A man with his head in his hands.

The Flu – NAC, Glutathione & Vitamin D

N-Acetyl Cysteine (NAC) & Glutathione

When we are infected with the flu virus our neutrophils (immune cells that respond to pathogenic infections) undergo[1]what is called “oxidative burst†(an increase in free radicals) as a means of controlling and eradicating the infection.  Although the activity of the neutrophils is increased their overall function is decreased.[1]  When exposed to the flu virus the neutrophils upregulate Toll-like receptors, which seem to decrease the function of the neutrophils.[2]  

As the infection continues rapid viral replication, and consequent oxidative reactions of our neutrophils, increases the level of oxidative stress in the infected tissue.  This vicious cycle results in greater levels of inflammatory cytokines and what we experience as the flu symptoms.  

Glutathione is an antioxidant that is comprised of three amino acids; glutamate, cysteine, and glycine.  Glutamine down regulates viral replication, [3-5] and protects the delicate lung tissue from the inflammation caused by oxidative reactions of our immune system’s attempt to clear the infection. [3]   

The supplement N-Acetyl Cystine (NAC), being one of the precursors to intracellular glutathione can help to increase your own production of glutathione.  NAC decreases oxidative reactions by scavenging free radicals that can damage the delicate cells of the lung. [6]  When “pre-treated†with NAC inflammatory reactions can be decreased. [7]

In one mouse study oral glutathione was given to mice who where chemically depleted of their glutathione levels.  With the oral dose the glutathione levels raised significantly in their kidney, heart, lung, brain, small intestine and skin but not in the liver.  When they were given equivalent amounts of glutamate, cysteine, and glycine they did not have the same effect.  [8]

Vitamin D

Is it a coincidence that the flu virus is most active during the late fall and winter months?  â€œIn 1981, R. Edgar Hope-Simpson proposed that a ‘seasonal stimulus’ intimately associated with solar radiation explained the remarkable seasonality of epidemic influenza.â€[9] The active form of vitamin D (1, 25(OH)2 D3) has a strong stimulatory affect on the immune system.  It decreases cytokines and increases the ability of macrophages to actively scavenge pathogens, simulates expression of anti-microbial peptides in numerous types of immune cells as well as the cells lining the respiratory tract. [9]  These antimicrobial peptides help to protect us from invading pathogens such as the flu virus.  

Vitamin D modulates the immune response by decreasing virally induced inflammatory cytokines.  In one study, although vitamin D did not clear the H1N1 infection from cell cultures, it “… significantly decreases the levels of H1N1-induced TNF-alpha (tumor necrosis factor-alpha), IFN-beta (interferon-beta), and IFN-stimulated gene-15 (ISG15).†[10]  When you decrease these cytokines you can alter the course of the response to the infection and thus decrease the severity of a flu infection.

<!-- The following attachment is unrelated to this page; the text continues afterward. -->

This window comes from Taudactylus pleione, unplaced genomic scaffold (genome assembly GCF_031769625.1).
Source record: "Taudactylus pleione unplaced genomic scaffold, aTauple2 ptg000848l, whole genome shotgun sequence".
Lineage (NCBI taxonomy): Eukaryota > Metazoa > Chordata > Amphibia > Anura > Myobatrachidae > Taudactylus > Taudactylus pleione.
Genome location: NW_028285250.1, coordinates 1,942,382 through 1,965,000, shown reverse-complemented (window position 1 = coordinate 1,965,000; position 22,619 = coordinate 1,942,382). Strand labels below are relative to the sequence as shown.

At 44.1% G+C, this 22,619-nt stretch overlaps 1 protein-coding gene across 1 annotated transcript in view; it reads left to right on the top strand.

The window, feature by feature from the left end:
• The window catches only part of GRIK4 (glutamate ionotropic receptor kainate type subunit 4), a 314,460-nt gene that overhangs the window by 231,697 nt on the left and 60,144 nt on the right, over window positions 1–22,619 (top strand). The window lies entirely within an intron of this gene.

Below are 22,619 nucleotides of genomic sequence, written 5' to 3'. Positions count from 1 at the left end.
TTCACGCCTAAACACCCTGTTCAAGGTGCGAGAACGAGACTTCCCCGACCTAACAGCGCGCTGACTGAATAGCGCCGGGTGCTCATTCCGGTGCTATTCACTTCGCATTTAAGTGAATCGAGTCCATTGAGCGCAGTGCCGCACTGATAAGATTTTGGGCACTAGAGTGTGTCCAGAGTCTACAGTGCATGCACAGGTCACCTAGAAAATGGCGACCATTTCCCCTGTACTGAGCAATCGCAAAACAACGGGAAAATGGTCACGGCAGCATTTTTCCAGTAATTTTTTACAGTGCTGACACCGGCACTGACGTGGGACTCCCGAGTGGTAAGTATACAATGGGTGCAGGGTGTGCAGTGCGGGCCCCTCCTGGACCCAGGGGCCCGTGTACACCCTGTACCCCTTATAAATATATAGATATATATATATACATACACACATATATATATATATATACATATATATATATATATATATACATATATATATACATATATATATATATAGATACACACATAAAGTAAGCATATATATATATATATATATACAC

In my next post I will be discussing research regarding ginseng.


1.         Cooper, J.A., Jr., R. Carcelen, and R. Culbreth, Effects of influenza A nucleoprotein on polymorphonuclear neutrophil function. J Infect Dis, 1996. 173(2): p. 279-84.

2.         Lee, R.M., M.R. White, and K.L. Hartshorn, Influenza a viruses upregulate neutrophil toll-like receptor 2 expression and function. Scand J Immunol, 2006. 63(2): p. 81-9.

3.         Yatmaz, S., et al., Glutathione peroxidase-1 reduces influenza a virus-induced lung inflammation. Am J Respir Cell Mol Biol, 2013. 48(1): p. 17-26.

4.         Cai, J., et al., Inhibition of influenza infection by glutathione. Free Radic Biol Med, 2003. 34(7): p. 928-36.

5.         Gutheil, W.G., E. Kasimoglu, and P.C. Nicholson, Induction of glutathione-dependent formaldehyde dehydrogenase activity in Escherichia coli and Hemophilus influenza. Biochem Biophys Res Commun, 1997. 238(3): p. 693-6.

6.         Davreux, C.J., et al., N-acetyl cysteine attenuates acute lung injury in the rat. Shock, 1997. 8(6): p. 432-8.

7.         Geudens, N., et al., N-acetyl cysteine pre-treatment attenuates inflammatory changes in the warm ischemic murine lung. J Heart Lung Transplant, 2007. 26(12): p. 1326-32.

8.         Aw, T.Y., G. Wierzbicka, and D.P. Jones, Oral glutathione increases tissue glutathione in vivo. Chem Biol Interact, 1991. 80(1): p. 89-97.

9.         Cannell, J.J., et al., Epidemic influenza and vitamin D. Epidemiol Infect, 2006. 134(6): p. 1129-40.

10.       Khare, D., et al., Calcitriol [1, 25[OH]2 D3] pre- and post-treatment suppresses inflammatory response to influenza A (H1N1) infection in human lung A549 epithelial cells. Eur J Nutr, 2012.